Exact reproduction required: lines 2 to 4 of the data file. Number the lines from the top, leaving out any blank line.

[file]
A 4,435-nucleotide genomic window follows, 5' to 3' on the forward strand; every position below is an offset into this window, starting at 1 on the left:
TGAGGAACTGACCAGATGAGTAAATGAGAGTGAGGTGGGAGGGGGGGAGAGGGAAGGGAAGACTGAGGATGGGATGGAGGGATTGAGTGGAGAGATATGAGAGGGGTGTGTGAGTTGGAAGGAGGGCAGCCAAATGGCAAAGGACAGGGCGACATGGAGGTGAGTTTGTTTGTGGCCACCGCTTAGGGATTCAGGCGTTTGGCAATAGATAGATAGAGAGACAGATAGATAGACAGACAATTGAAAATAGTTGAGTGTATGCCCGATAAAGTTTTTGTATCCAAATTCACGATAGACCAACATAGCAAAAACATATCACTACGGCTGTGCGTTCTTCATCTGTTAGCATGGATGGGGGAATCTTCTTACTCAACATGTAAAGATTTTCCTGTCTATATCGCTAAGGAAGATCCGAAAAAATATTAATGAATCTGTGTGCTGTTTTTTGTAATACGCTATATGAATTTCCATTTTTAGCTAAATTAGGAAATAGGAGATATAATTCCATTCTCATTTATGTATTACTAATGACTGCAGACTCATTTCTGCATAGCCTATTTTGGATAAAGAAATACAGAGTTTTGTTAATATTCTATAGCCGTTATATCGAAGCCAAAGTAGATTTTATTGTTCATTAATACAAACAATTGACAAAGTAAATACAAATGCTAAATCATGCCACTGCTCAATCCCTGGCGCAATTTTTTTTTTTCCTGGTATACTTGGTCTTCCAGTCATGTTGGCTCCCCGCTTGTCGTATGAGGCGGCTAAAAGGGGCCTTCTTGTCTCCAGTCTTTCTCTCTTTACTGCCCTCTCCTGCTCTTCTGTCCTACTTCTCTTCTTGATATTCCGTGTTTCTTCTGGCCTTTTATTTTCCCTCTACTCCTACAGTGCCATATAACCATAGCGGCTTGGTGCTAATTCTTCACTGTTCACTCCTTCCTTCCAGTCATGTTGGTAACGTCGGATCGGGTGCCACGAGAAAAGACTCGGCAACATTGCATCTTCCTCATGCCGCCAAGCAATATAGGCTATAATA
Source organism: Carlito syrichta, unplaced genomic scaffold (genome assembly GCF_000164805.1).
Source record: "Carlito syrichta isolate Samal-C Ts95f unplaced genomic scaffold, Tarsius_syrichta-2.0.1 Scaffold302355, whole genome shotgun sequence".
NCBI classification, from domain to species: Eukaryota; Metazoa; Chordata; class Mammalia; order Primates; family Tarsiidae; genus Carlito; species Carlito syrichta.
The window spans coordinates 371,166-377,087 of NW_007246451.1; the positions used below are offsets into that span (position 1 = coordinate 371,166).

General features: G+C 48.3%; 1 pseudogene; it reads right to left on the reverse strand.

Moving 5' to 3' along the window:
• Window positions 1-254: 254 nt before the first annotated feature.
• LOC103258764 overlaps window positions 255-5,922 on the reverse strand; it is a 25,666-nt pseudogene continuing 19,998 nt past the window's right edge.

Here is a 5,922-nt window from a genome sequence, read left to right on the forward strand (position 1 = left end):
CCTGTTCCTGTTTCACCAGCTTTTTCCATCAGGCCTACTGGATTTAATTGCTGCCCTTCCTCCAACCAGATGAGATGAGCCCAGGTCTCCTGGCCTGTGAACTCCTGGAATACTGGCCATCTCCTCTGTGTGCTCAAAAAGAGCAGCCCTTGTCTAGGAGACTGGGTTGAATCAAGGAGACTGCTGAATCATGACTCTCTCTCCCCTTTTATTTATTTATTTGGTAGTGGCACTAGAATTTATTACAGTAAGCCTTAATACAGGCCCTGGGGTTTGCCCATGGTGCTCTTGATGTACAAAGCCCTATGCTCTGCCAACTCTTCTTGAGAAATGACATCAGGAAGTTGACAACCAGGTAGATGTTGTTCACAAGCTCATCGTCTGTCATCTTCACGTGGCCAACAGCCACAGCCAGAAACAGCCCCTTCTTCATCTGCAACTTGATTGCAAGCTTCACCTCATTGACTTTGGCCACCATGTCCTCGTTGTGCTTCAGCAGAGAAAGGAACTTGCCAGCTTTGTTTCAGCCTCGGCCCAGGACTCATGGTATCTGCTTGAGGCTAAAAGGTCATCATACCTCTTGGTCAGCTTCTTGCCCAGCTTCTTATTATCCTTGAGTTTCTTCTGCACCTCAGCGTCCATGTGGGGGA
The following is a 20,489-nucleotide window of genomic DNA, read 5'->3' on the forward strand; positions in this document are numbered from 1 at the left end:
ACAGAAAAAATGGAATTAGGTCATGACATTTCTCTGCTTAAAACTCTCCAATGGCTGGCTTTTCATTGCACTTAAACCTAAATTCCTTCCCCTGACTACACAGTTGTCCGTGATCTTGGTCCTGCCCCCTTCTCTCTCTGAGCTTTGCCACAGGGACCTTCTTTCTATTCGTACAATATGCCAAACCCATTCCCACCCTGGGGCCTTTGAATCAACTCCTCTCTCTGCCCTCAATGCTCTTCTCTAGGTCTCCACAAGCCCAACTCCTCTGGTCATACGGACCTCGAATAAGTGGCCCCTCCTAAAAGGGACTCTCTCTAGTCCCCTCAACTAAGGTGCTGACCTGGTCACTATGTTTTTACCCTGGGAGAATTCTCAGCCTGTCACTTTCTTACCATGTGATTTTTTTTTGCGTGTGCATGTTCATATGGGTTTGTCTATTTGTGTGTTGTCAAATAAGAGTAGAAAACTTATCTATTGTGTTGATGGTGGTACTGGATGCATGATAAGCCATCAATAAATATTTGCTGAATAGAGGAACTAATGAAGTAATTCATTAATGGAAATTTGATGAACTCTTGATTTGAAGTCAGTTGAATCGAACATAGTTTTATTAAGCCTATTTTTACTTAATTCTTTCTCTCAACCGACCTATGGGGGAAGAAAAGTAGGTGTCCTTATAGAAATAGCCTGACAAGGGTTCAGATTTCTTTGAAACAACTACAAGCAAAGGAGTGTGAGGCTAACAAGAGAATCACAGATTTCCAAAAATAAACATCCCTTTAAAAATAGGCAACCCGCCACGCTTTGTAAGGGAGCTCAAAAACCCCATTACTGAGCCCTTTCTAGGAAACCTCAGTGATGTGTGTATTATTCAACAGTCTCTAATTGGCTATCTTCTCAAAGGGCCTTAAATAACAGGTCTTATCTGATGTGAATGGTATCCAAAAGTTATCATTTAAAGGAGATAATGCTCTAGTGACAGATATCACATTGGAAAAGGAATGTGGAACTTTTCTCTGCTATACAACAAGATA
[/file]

TGAGGAACTGACCAGATGAGTAAATGAGAGTGAGGTGGGAGGGGGGGAGAGGGAAGGGAAGACTGAGGATGGGATGGAGGGATTGAGTGGAGAGATATGAGAGGGGTGTGTGAGTTGGAAGGAGGGCAGCCAAATGGCAAAGGACAGGGCGACATGGAGGTGAGTTTGTTTGTGGCCACCGCTTAGGGATTCAGGCGTTTGGCAATAGATAGATAGAGAGACAGATAGATAGACAGACAATTGAAAATAGTTGAGTGTATGCCCGATAAAGTTTTTGTATCCAAATTCACGATAGACCAACATAGCAAAAACATATCACTACGGCTGTGCGTTCTTCATCTGTTAGCATGGATGGGGGAATCTTCTTACTCAACATGTAAAGATTTTCCTGTCTATATCGCTAAGGAAGATCCGAAAAAATATTAATGAATCTGTGTGCTGTTTTTTGTAATACGCTATATGAATTTCCATTTTTAGCTAAATTAGGAAATAGGAGATATAATTCCATTCTCATTTATGTATTACTAATGACTGCAGACTCATTTCTGCATAGCCTATTTTGGATAAAGAAATACAGAGTTTTGTTAATATTCTATAGCCGTTATATCGAAGCCAAAGTAGATTTTATTGTTCATTAATACAAACAATTGACAAAGTAAATACAAATGCTAAATCATGCCACTGCTCAATCCCTGGCGCAATTTTTTTTTTTCCTGGTATACTTGGTCTTCCAGTCATGTTGGCTCCCCGCTTGTCGTATGAGGCGGCTAAAAGGGGCCTTCTTGTCTCCAGTCTTTCTCTCTTTACTGCCCTCTCCTGCTCTTCTGTCCTACTTCTCTTCTTGATATTCCGTGTTTCTTCTGGCCTTTTATTTTCCCTCTACTCCTACAGTGCCATATAACCATAGCGGCTTGGTGCTAATTCTTCACTGTTCACTCCTTCCTTCCAGTCATGTTGGTAACGTCGGATCGGGTGCCACGAGAAAAGACTCGGCAACATTGCATCTTCCTCATGCCGCCAAGCAATATAGGCTATAATA
Source organism: Carlito syrichta, unplaced genomic scaffold (genome assembly GCF_000164805.1).
Source record: "Carlito syrichta isolate Samal-C Ts95f unplaced genomic scaffold, Tarsius_syrichta-2.0.1 Scaffold302355, whole genome shotgun sequence".